An amendment in a legal context refers to a change made by a legislative or parliamentary process. The founding fathers devised a dual process by which the U.S. Constitution could be changed.
The first option must begin in Congress which, by a two-thirds vote (of a quorum) in each house, may initiate an amendment. Alternatively, the legislatures of two-thirds of the states may ask Congress to call a national convention to discuss and draft amendments.
To date, all amendments have been proposed by Congress; although state legislatures have on occasion requested the calling of a convention, no such request has yet received the required concurrence of two-thirds of the states.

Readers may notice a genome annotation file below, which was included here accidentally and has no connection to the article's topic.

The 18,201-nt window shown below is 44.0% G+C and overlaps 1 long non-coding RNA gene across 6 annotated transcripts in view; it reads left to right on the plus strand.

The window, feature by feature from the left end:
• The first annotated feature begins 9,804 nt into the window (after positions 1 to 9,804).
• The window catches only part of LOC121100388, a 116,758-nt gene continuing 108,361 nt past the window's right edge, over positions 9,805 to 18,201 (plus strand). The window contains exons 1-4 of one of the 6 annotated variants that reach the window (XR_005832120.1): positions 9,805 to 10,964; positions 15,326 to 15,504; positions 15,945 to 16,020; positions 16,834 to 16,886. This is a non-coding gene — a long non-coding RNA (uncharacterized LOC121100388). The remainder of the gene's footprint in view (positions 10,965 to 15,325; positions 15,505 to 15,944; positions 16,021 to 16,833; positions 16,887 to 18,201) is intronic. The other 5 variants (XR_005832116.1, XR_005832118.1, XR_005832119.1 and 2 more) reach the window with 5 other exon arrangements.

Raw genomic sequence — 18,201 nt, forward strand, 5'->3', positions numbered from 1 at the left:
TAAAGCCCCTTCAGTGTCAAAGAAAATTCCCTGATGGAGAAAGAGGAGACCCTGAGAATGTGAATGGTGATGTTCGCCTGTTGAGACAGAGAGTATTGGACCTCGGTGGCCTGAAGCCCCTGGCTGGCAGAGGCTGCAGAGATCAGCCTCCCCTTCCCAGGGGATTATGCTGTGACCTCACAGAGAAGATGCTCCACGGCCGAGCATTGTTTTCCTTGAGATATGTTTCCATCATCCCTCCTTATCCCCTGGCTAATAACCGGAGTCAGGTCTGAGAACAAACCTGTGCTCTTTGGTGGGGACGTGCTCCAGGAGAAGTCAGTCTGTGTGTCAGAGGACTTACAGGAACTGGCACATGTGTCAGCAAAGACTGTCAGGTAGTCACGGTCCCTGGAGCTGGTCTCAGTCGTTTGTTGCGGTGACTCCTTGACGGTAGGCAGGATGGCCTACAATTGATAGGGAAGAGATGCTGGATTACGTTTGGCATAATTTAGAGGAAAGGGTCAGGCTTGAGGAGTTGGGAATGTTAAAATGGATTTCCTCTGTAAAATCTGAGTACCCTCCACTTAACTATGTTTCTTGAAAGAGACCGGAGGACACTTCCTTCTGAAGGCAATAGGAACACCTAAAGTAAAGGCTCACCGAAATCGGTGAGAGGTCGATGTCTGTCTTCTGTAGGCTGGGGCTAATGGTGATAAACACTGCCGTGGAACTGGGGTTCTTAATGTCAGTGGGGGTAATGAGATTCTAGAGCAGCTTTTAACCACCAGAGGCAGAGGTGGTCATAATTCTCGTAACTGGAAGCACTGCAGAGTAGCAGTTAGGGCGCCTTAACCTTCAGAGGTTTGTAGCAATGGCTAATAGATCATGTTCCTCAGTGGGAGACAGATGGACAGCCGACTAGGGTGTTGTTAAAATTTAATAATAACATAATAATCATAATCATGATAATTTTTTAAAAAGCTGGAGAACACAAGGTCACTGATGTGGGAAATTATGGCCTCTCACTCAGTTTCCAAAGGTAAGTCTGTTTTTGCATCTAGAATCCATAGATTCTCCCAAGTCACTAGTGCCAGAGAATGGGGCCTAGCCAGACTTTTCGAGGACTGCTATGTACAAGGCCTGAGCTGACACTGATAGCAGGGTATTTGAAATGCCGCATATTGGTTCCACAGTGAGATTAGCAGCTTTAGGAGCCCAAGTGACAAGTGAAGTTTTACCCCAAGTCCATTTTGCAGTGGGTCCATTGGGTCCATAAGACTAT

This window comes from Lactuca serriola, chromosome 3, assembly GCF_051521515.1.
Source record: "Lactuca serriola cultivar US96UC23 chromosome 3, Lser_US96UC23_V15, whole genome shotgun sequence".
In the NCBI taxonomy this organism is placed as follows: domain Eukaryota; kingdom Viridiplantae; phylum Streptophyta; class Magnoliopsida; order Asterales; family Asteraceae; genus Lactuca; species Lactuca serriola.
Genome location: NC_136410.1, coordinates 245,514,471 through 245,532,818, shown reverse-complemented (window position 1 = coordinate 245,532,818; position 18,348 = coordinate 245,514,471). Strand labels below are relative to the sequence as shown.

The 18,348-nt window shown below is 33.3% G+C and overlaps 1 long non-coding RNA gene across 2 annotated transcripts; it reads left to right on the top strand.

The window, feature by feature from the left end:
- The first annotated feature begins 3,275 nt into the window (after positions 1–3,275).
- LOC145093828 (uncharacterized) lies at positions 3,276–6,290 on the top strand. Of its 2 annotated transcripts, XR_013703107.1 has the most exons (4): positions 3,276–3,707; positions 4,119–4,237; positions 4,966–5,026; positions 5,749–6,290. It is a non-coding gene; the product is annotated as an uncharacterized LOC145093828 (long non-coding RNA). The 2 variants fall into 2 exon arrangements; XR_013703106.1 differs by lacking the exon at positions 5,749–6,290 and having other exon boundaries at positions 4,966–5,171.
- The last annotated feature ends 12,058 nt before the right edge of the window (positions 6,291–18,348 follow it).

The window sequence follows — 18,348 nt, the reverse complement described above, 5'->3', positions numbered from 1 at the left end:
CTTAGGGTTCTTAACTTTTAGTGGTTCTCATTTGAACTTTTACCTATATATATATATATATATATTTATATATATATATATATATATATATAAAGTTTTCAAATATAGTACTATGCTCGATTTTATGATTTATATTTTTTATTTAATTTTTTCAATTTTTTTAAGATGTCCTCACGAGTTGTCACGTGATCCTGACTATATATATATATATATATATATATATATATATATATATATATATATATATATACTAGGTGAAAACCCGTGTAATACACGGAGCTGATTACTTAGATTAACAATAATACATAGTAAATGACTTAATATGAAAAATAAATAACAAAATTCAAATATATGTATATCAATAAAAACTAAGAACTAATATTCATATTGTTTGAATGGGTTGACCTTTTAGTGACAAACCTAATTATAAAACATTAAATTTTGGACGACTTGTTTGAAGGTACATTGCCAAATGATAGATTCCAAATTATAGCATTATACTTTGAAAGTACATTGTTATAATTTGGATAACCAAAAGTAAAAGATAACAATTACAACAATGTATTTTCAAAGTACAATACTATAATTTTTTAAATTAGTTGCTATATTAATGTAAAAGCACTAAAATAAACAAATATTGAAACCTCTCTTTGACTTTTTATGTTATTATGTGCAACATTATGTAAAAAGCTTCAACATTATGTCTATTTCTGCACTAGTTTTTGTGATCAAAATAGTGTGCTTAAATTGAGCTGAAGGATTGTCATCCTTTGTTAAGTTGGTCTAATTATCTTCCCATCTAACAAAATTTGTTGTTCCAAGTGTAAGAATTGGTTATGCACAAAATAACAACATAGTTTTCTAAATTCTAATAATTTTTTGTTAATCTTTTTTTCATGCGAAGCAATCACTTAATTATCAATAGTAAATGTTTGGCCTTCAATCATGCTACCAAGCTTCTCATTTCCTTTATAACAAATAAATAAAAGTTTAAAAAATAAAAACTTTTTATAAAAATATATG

In either case, amendments must have the approval of the legislatures or conventions of three-fourths of the existing states before they become part of the Constitution. The Constitution has a total of 27 amendments. However, since the first ten of the amendments, collectively known as the Bill of Rights, were ratified simultaneously, it has actually only been amended 18 times.